Teen activist Malala Yousufzai shot by Taliban in Pakistan's Swat Valley
Campaigner, 14, and second girl survive attack as fears of militant resurgence in Swat Valley grow
Agencies in Islamabad
A Taliban gunman walked up to a bus taking children home from school in Pakistan's volatile Swat Valley yesterday and shot and wounded a 14-year-old activist known for championing the education of girls and publicising Taliban atrocities.
The attack in the city of Mingora targeted 14-year-old Malala Yousufzai, who is widely respected for her work to promote the schooling of girls - something he Taliban strongly opposes.
She was nominated last year for the International Children's Peace Prize. The Taliban claimed responsibility for the attack, calling Malala's work an "obscenity".
The bus was about to leave the school grounds in Mingora when a bearded man approached it and asked which one of the girls was Malala, said local police chief Rasool Shah.
Another girl pointed to Malala, but the activist denied it was her and the gunmen then shot both girls, the police chief said.
Malala was shot twice - once in the head and once in the neck - but her wounds were not life-threatening, said Tariq Mohammad, a doctor at the main hospital in Mingora.
The second girl was in stable condition , the doctor said.
Doctors at the Saidu Sharif Medical Complex in Mingora said Malala was out of danger after the bullet penetrated her skull but missed her brain.
"A bullet struck her head, but the brain is safe," said Doctor Taj Mohammed. "She is out of danger." In the past, the Taliban has threatened Malala and her family for her activism.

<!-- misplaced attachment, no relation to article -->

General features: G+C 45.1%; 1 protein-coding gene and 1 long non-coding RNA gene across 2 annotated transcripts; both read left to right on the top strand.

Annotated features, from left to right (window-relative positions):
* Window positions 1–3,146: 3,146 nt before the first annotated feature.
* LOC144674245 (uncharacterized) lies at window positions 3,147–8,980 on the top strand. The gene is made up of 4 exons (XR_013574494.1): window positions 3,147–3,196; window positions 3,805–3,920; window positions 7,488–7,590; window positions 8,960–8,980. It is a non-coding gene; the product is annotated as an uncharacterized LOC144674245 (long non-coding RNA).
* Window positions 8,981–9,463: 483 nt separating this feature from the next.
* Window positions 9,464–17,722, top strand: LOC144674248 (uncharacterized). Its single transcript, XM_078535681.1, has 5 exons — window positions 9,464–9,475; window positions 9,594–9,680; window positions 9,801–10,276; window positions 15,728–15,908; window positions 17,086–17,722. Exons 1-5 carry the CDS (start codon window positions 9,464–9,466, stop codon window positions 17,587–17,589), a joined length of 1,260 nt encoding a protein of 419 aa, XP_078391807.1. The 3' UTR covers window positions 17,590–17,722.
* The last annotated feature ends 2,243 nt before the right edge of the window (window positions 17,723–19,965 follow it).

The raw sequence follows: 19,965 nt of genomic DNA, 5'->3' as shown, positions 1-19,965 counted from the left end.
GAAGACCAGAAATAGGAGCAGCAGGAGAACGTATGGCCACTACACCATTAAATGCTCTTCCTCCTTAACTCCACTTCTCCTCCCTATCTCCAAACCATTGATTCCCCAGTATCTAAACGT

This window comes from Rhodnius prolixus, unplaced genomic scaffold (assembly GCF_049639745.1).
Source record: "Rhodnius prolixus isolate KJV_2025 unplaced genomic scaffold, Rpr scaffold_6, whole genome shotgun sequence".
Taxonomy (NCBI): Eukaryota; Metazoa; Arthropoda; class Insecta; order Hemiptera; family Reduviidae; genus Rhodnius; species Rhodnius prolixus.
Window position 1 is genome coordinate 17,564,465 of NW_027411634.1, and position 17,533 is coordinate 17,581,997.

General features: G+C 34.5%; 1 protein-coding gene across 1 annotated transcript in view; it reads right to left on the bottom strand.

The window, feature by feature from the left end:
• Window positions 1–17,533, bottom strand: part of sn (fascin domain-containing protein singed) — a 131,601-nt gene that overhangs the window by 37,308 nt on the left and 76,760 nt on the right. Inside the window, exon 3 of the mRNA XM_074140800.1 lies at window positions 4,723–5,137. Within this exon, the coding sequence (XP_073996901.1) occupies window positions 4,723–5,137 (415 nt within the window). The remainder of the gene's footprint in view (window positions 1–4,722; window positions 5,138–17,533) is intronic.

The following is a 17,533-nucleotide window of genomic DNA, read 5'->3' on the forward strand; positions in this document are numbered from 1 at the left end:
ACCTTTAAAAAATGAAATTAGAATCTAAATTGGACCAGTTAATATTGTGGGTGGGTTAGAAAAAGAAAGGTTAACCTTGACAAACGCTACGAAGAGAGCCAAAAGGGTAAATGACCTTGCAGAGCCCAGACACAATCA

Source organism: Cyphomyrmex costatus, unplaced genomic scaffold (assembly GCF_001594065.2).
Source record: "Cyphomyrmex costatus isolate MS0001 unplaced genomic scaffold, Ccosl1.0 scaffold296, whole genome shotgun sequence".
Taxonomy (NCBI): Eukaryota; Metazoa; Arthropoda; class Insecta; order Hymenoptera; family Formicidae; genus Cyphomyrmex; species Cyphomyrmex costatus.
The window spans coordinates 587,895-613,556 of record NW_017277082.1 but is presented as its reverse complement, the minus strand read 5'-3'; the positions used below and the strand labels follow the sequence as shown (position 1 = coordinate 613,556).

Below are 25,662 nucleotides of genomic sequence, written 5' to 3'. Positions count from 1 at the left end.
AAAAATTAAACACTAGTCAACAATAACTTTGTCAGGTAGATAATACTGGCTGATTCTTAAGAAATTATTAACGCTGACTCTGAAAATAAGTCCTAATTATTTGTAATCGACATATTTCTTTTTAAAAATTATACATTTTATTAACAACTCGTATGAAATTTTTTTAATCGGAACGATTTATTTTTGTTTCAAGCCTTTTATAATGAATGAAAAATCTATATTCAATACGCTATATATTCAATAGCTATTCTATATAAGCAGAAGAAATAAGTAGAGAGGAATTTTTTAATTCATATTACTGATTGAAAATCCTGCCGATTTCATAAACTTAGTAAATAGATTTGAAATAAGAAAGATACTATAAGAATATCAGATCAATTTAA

When she was only 11 years old, she began writing a blog under a pseudonym for the BBC's Urdu service about life under Taliban occupation.
After the Taliban were ejected from the Swat Valley in the summer of 2009, she began speaking out publicly about the militant group and the need for girls' education. Her efforts were recognised by Pakistan's prime minister, who awarded her the country's first National Peace award.
She was also given a reward of around US$5,300 after missing out on winning the International Children's Peace Prize, for which she was nominated last year.
Yesterday's shocking incident in broad daylight in Mingora, the main town of the once much-loved northwestern valley, raised serious questions about security more than three years after the army claimed to have crushed a Taliban insurgency.
"An attack on Malala in a highly secured area has sent a shiver down the spine of Swati people," said Fazal Maula Zahid, a member of Swat Qaumi Jirga, a local anti-Taliban group working for peace in the valley.
"It has also created doubts about the claims of the authorities that militants have been flushed out from Swat."
Meanwhile, a case before the supreme court yesterday highlighted other problems faced by women when justices ordered an investigation into the alleged barter of seven girls to settle a blood feud in a remote district in southwest Pakistan.
Chief Justice Iftikhar Chaudhry began proceedings into the allegations, first reported in the local media.
The alleged trade happened in the Dera Bugti district of Baluchistan province between two groups within the Bugti tribe.
Agence France-Presse, Associated Press, The Guardian